The great revival
“The Lord hath made bare his holy arm in the eyes of all the nations; and all the ends of the earth shall see the salvation of our God.” Isaiah 52:10
suggested further reading: 1 Corinthians 14:26–40
In the old revivals in America a hundred years ago, commonly called “the great awakening,” there were many strange things, such as continual shrieks and screams, and knockings, and twitchings, under the services. We cannot call that the work of the Spirit. Even the great Whitefield’s revival at Cambuslang, one of the greatest and most remarkable revivals ever known, was attended by some things that we cannot but regard as superstitious wonders. People were so excited, that they did not know what they did. Now, if in any revival you see any of these strange contortions of the body, always distinguish between things that differ. The Holy Spirit’s work is with the mind, not with the body in that way. It is not the will of God that such things should disgrace the proceedings. I believe that such things are the result of Satanic malice. The devil sees that there is a great deal of good doing; “Now,” says he, “I’ll spoil it all. I’ll put my hoof in there, and do a world of mischief. There are souls being converted; I will let them get so excited that they will do ludicrous things, and then it will all be brought into contempt.” Now, if you see any of these strange things arising, look out. There is that old Apollyon busy, trying to mar the work. Put such vagaries down as soon as you can, for where the Spirit works, he never works against his own precept, and his precept is, “Let all things be done decently and in order.” It is neither decent nor orderly for people to dance under the sermon, nor howl, nor scream, while the gospel is being preached to them, and therefore it is not the Spirit’s work at all, but mere human excitement.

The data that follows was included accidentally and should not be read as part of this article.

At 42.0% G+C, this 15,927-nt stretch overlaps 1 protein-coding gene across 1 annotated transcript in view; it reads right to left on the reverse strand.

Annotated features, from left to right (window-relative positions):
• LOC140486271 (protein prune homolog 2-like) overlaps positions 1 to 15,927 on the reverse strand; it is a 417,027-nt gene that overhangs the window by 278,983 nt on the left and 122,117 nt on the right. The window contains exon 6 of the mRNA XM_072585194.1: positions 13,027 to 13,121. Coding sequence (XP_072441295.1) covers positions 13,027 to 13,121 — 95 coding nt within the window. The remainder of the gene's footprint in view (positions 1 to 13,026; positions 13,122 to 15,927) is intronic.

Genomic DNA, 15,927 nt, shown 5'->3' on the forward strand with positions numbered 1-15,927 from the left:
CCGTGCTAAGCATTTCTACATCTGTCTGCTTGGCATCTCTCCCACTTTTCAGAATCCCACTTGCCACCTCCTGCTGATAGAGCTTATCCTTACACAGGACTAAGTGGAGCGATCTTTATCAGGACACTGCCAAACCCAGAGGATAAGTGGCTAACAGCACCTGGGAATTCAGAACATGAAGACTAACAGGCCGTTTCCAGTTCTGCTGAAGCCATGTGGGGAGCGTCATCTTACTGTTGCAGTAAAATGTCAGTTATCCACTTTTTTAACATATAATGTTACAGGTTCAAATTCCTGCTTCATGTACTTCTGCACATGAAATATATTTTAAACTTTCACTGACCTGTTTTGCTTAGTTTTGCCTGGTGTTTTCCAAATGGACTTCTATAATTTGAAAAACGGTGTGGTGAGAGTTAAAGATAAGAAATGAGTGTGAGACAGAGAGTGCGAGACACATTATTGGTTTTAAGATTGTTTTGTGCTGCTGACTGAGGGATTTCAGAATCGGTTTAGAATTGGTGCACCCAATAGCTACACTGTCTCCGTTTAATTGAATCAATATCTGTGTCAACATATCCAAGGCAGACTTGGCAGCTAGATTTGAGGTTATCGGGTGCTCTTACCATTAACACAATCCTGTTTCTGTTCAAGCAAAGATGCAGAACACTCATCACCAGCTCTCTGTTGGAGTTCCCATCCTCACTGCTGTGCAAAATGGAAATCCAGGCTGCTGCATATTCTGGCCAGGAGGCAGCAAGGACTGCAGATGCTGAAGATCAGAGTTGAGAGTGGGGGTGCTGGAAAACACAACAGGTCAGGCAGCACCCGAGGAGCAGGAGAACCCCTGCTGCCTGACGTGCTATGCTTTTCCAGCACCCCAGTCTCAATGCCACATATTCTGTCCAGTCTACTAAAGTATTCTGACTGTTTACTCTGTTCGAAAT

for meditation: The Holy Spirit produces self-control, not loss of control (1 Corinthians 14:32; Galatians 5:22, 23; 2 Timothy 1:7).
sermon no. 185